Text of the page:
A vast majority of the Gulf countries are at the forefront of economic diversification. This diversification has led to a change in the locals’ attitude towards the public sector.
And the two ways, that has happened, are – reducing the overwhelming dependence on it for the growth of the economy and seeing it as the only attractive employment option. Although the seeds for the change in mindset were implanted way back in the latter half of 2014, due to the oil price volatility, it’s only in the past year or so that things have really started taking a different shape. “Oil wealth proved to be a safer avenue and people, understandably enough, were not prepared to look beyond it. And just like the other Gulf regions, even Kuwait experienced this xerox copy of a scenario, until sometime back.”
But the rising cost of living, fluctuating health of oil and streamlined ways to start up, are among a whole host of other reasons that have given a much-needed impetus to Kuwaitis to look beyond traditional business landscapes. Even the government of Kuwait has taken no time to recognize the potential startups have, and how they can affect the overall economy of the Middle Eastern country. Programs such as the National Fund for SME Development have been put in place by the government to support the country’s entrepreneurs. Let’s talk about the pointers where Kuwait lags and how it’s addressing them.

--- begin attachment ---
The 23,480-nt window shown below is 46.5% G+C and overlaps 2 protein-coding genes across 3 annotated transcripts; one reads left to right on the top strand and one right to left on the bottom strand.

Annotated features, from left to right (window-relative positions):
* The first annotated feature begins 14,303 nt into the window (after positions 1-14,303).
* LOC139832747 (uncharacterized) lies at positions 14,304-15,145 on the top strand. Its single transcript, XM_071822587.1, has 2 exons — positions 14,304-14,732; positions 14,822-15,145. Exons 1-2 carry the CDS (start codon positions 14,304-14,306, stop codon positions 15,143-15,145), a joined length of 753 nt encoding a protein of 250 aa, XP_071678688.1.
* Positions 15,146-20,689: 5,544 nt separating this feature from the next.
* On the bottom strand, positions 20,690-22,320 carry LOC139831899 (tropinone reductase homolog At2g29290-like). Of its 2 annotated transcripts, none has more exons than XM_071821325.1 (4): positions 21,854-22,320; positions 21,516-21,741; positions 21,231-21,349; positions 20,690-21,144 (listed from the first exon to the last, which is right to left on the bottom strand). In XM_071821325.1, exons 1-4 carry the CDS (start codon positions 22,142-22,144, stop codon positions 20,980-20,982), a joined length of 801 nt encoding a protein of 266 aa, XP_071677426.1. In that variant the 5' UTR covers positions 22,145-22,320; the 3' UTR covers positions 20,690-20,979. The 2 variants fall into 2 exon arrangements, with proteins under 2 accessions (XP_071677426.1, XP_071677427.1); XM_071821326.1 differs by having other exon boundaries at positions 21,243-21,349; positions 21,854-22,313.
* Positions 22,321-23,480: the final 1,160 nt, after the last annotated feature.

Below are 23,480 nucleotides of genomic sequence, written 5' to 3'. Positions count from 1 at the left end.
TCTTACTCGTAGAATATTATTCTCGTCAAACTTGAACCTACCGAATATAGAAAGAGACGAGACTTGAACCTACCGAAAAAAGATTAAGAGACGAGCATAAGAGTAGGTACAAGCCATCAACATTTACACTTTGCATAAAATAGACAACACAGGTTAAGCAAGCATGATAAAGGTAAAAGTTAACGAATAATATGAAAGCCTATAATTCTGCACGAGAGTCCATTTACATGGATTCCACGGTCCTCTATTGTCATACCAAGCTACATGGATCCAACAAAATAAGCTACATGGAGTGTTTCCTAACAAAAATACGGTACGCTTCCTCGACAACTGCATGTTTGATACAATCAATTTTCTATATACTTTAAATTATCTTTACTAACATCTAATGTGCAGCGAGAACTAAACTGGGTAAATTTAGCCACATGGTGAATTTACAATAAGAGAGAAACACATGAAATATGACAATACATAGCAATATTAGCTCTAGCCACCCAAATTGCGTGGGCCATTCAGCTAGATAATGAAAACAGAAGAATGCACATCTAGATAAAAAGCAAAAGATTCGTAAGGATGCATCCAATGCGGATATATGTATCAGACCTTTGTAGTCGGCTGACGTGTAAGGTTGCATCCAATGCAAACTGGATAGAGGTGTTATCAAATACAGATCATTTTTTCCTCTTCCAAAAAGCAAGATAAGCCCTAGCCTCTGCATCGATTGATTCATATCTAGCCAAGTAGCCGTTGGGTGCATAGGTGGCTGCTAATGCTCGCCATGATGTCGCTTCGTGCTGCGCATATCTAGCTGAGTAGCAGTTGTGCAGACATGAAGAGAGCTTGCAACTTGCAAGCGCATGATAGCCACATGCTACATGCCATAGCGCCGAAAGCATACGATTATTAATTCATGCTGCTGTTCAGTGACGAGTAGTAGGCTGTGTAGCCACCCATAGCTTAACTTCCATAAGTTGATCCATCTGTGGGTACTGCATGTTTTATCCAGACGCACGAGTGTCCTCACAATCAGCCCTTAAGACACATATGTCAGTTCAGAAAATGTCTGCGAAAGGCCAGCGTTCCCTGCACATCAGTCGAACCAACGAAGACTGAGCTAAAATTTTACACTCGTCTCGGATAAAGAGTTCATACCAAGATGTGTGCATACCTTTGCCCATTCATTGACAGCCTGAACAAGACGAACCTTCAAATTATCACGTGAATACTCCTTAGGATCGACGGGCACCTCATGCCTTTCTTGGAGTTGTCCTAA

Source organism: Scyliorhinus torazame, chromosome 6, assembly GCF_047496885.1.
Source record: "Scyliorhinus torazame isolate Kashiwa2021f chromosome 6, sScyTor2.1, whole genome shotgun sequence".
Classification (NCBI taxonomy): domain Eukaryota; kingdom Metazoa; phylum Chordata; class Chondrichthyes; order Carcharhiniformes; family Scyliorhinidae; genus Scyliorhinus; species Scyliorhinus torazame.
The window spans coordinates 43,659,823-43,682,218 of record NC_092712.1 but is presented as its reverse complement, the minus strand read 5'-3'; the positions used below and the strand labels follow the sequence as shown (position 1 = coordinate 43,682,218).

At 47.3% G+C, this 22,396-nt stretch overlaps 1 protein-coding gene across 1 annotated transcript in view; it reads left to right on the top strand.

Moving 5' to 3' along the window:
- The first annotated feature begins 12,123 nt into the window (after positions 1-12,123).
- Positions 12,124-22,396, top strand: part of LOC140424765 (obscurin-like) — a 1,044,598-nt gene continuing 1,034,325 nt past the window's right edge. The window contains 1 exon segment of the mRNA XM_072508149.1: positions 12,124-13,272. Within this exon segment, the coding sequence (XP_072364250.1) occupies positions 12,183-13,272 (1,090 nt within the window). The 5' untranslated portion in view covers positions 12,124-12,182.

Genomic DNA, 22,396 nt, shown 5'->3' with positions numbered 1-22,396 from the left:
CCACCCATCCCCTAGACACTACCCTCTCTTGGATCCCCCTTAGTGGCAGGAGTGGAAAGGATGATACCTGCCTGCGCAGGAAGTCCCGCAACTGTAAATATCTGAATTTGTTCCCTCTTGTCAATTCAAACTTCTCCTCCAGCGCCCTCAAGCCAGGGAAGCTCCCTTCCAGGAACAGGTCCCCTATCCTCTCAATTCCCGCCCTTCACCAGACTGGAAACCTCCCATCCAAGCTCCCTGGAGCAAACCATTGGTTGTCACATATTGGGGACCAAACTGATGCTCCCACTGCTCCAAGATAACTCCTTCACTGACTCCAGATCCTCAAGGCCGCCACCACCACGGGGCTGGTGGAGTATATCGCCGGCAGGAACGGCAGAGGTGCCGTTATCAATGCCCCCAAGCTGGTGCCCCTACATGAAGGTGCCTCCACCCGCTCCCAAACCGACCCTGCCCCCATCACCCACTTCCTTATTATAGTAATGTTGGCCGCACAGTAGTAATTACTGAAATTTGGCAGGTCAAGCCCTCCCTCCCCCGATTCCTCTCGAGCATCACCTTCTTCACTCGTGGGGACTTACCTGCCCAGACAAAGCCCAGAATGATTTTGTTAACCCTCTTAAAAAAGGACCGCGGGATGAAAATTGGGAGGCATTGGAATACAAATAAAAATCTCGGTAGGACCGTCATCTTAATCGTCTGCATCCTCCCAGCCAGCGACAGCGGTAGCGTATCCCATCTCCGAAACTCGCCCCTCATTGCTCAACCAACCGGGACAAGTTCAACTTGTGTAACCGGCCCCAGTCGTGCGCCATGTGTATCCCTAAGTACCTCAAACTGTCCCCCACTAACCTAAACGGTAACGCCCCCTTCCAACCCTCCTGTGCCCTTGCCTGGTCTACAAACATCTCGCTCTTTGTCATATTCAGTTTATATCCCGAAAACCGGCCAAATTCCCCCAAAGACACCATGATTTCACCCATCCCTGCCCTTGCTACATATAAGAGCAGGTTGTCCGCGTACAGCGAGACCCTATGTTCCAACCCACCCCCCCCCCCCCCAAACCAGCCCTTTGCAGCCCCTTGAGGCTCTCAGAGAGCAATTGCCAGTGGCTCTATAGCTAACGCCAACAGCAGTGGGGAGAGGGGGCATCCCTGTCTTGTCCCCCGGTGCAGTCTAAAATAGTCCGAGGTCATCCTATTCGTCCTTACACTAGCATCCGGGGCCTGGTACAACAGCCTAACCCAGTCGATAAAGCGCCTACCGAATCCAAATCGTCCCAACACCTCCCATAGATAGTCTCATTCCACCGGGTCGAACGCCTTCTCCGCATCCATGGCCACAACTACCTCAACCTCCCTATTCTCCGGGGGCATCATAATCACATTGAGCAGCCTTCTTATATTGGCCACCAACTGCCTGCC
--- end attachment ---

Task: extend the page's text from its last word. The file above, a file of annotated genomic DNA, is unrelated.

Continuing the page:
Culture is often the biggest barrier to innovation. Lack of a culture which can work on the lines of the popular saying “Necessity is the mother of invention/innovation” often proves too big of a challenge to counter. Until and unless the culture doesn’t pave the way for innovation, a startup ecosystem can never thrive. And building such type of a culture is the toughest job. Because culture cannot be defined by one single person or one single organization, it often takes years, if not decades, to build a conducive startup environment. The stigma that often surrounds unemployment, company shutdowns, or even bankruptcy, is one of the major enemies of a startup culture. What people fail to understand is that these things are not permanent failures but only temporary shortcomings. This not only makes people less inclined to challenge the status quo but it also makes them less risk-averse – something which is an absolute must-have for entrepreneurship.
The second hindrance is something we cannot stop talking about, with respect to Kuwait (and maybe for the entire Gulf region as well).
The Funding Aspects.
A growing innovation hub needs a constant flow of cash. And this is not something the local government has a lot of control over. The solution lies in Venture Capital and Angel Investing. Startups cannot succeed if they don’t have access to funds. And because Kuwait is yet to experience a lot of solutions that startups can cater to, there’s a very wide scope of building things, which might be available in a San Francisco or Bangalore but aren’t there in the Gulf region. (You can take Souq and Careem for examples.) The other aspects of a conducive funding atmosphere include lesser regulations, availability to raise higher funding rounds and proposition of big companies acquiring small startups. Until and unless these factors are not facilitated, Kuwait might continue to grapple under the mere hopes of being a startup hub. A report published last year in Entrepreneur.com says that in the entirety of the Middle East region, Kuwait accounted for only 4% of the investment deals.
The pace of evolution